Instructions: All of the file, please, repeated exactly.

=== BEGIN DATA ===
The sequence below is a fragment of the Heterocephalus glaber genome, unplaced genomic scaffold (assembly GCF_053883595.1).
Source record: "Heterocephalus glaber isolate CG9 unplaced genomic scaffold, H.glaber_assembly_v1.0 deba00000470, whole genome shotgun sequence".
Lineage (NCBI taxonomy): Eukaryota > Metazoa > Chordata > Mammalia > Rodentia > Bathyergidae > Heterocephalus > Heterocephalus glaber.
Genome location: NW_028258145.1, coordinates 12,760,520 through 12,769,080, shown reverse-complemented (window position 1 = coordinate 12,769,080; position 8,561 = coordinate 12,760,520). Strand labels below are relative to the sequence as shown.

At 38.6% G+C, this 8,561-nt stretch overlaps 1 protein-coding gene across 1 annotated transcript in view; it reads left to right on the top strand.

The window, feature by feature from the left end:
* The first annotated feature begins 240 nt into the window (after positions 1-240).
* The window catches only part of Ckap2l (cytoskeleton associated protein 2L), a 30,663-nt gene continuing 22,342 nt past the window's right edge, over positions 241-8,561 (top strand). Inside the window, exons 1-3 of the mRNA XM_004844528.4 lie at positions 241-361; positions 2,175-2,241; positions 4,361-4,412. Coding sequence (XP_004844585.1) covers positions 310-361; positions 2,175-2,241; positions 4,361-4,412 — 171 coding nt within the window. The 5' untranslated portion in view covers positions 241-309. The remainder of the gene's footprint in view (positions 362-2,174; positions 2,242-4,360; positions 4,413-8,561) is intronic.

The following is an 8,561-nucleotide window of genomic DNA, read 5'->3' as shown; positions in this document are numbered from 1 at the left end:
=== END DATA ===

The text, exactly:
The sequence below is a fragment of the Heterocephalus glaber genome, unplaced genomic scaffold (assembly GCF_053883595.1).
Source record: "Heterocephalus glaber isolate CG9 unplaced genomic scaffold, H.glaber_assembly_v1.0 deba00000470, whole genome shotgun sequence".
Lineage (NCBI taxonomy): Eukaryota > Metazoa > Chordata > Mammalia > Rodentia > Bathyergidae > Heterocephalus > Heterocephalus glaber.
Genome location: NW_028258145.1, coordinates 12,760,520 through 12,769,080, shown reverse-complemented (window position 1 = coordinate 12,769,080; position 8,561 = coordinate 12,760,520). Strand labels below are relative to the sequence as shown.

At 38.6% G+C, this 8,561-nt stretch overlaps 1 protein-coding gene across 1 annotated transcript in view; it reads left to right on the top strand.

The window, feature by feature from the left end:
* The first annotated feature begins 240 nt into the window (after positions 1-240).
* The window catches only part of Ckap2l (cytoskeleton associated protein 2L), a 30,663-nt gene continuing 22,342 nt past the window's right edge, over positions 241-8,561 (top strand). Inside the window, exons 1-3 of the mRNA XM_004844528.4 lie at positions 241-361; positions 2,175-2,241; positions 4,361-4,412. Coding sequence (XP_004844585.1) covers positions 310-361; positions 2,175-2,241; positions 4,361-4,412 — 171 coding nt within the window. The 5' untranslated portion in view covers positions 241-309. The remainder of the gene's footprint in view (positions 362-2,174; positions 2,242-4,360; positions 4,413-8,561) is intronic.

The following is an 8,561-nucleotide window of genomic DNA, read 5'->3' as shown; positions in this document are numbered from 1 at the left end: